A burning issue: Forest fires make more fires
Research shows that in many instances, fires are more likely in recently burnt forests
The most comprehensive analysis ever performed of fires in the Australian Alps has revealed that fire has made the forests more likely to burn. Frequent fire increases the risk of fire and of ecosystem collapse in mountain forests, which are highly vulnerable to climate change.
“My research contradicts one of the central assumptions in Australian fire management – that forest simply accumulates fuel over time and becomes increasingly flammable,” said Dr Philip Zylstra, a research fellow from the University of Wollongong’s Centre for Environmental Risk Management of Bushfires.
“Fires in the Australian Alps National Parks have been smaller and less severe in long-unburnt forests. This finding applies regardless of forest type in the Alps.’'
“The fire season is lengthening and becoming more severe in Australia, in line with global trends. With an increase in lightning activity, this has the potential to greatly increase the impact of fire on forests and other ecosystems.”
Dr Zylstra’s study measured 36 million locations over 1.5 million hectares from 58 years of mapped fires in the 12 national parks and reserves that make up the Australian Alps national parks.
“The greatest difference happens in tall, wet ash forests, which are highly flammable until maturity. But an unburnt, mature Ash forest is more than eight times less likely to burn than younger ash forests. Mature ash forest is the least flammable place in the mountains.”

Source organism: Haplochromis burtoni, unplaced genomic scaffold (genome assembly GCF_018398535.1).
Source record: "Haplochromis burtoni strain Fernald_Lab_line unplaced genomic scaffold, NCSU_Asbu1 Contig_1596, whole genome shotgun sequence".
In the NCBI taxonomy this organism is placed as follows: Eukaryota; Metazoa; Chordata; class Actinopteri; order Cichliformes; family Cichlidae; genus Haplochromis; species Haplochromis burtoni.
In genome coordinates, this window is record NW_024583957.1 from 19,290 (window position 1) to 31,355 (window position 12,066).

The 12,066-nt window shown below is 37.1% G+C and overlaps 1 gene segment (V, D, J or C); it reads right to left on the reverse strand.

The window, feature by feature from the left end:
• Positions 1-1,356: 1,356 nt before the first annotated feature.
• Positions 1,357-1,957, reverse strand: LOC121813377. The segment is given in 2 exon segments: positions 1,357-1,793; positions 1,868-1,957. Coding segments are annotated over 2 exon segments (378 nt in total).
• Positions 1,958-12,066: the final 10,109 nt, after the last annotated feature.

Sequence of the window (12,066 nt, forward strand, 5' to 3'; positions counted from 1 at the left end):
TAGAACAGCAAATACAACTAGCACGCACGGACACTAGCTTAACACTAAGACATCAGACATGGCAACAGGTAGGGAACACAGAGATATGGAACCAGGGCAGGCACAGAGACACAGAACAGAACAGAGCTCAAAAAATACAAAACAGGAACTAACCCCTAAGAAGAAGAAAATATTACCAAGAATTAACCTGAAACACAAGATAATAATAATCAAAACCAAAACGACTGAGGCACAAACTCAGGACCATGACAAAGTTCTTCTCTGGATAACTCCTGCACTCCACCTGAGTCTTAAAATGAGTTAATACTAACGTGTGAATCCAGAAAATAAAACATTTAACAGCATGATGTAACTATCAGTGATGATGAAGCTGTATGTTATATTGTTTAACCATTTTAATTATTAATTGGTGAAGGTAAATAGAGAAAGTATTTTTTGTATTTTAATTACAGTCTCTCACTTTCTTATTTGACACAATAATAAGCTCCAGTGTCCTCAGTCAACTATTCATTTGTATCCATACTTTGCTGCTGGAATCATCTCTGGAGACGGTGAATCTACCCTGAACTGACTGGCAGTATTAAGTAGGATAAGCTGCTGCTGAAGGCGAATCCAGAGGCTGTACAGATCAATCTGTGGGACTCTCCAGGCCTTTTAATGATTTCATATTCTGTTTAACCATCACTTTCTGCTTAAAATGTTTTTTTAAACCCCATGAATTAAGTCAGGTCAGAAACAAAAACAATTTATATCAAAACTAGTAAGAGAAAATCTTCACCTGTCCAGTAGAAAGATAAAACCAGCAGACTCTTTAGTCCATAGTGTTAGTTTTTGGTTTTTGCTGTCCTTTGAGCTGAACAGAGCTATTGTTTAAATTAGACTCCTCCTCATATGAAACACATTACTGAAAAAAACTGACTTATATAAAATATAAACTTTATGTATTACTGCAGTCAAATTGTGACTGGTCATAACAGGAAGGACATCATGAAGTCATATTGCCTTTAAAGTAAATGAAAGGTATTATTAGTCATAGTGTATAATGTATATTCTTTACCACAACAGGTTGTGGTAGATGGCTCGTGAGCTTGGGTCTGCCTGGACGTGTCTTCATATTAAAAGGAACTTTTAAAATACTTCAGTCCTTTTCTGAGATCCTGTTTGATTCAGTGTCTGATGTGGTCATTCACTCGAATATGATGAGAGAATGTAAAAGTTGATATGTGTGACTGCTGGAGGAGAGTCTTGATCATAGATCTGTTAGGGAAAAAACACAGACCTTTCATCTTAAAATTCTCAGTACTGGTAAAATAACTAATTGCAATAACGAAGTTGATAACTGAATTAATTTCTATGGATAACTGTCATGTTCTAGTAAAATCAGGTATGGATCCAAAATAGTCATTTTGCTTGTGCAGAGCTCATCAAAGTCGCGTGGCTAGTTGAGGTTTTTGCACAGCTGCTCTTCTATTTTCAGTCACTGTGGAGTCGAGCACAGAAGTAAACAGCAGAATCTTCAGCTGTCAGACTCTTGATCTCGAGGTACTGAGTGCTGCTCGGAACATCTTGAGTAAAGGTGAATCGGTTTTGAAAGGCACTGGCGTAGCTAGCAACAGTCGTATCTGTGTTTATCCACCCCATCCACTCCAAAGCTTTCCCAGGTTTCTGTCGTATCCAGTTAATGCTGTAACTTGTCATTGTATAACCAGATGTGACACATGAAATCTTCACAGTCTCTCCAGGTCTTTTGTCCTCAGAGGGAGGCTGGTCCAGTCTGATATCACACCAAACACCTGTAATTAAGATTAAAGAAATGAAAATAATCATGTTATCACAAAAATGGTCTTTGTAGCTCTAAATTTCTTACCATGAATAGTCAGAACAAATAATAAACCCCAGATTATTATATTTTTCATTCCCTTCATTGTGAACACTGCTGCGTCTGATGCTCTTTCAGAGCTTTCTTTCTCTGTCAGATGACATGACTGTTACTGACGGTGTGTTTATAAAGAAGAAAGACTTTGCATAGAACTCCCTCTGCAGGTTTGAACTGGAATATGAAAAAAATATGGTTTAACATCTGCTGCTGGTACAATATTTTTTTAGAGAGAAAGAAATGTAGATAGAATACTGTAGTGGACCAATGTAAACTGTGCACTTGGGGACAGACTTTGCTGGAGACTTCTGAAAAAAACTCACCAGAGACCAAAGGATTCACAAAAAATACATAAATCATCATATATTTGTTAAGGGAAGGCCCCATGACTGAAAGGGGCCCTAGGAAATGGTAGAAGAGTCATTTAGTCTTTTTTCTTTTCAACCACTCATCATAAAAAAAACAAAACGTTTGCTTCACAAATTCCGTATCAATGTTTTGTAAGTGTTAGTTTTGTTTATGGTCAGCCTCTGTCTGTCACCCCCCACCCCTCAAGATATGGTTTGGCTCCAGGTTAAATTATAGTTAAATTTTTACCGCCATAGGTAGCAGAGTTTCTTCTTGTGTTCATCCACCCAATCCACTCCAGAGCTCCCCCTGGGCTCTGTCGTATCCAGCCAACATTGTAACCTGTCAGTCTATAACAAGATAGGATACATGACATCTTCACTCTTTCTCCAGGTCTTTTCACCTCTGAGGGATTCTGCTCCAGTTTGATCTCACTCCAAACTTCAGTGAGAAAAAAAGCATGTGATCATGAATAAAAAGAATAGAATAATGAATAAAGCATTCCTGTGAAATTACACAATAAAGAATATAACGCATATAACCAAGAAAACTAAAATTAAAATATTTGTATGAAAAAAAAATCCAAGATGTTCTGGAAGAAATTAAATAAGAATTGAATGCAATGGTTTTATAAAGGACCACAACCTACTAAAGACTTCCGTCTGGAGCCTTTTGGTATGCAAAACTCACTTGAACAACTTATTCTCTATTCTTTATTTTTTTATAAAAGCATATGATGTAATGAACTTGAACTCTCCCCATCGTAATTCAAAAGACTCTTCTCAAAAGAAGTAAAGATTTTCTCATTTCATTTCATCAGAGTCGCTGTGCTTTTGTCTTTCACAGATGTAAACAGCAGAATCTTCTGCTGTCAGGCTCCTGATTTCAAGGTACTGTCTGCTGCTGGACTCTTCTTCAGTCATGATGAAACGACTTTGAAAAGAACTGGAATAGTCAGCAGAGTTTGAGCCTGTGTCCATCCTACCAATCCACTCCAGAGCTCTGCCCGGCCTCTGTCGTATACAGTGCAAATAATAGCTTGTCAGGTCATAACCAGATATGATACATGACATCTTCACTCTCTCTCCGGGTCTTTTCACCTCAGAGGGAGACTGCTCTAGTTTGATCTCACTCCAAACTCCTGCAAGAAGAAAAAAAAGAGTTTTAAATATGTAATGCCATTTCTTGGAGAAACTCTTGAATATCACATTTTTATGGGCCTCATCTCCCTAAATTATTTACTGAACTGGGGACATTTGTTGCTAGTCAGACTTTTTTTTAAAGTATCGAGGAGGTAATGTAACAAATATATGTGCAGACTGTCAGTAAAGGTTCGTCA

“Old forests need to be protected. We should nurse older regrowth into its mature stages. This will help the forests survive and make them more resistant to climate change.”
“Frequent fire can even change tall, wet forest into open forest, which is in itself more flammable.”
Following fire, Ash forests become increasingly flammable for the first decade or so. After this point, the trees become increasingly difficult to ignite, creating a protective, low-flammability environment.
Dr Zylstra’s findings are similar to others arising across the dry eucalypt forests of southeast Australia. Over the past few years, researchers have found that fires become more likely in many forests that have recently burnt. Similar findings have come from parts of America and New Zealand.
“The message from many ecosystems across the world is that while we’ve been assuming otherwise, fire has been breaking their defences and feeding more fire,” says Dr Zylstra.
“This may not be universal, but as climate change gives us a drier landscape, we can no longer afford to simplify these communities into a fuel load. There is vast complexity at work.”
The research findings on fire behaviour in the Australian Alps were published in the August 2018 issue of the journal Austral Ecology.
Main photo: Snowgums such as these are killed by very low intensity fires, and these communities remain flammable until the canopy has re-formed and the fire-germinated shrubs begin to thin and allow more space for grasses and herbfield.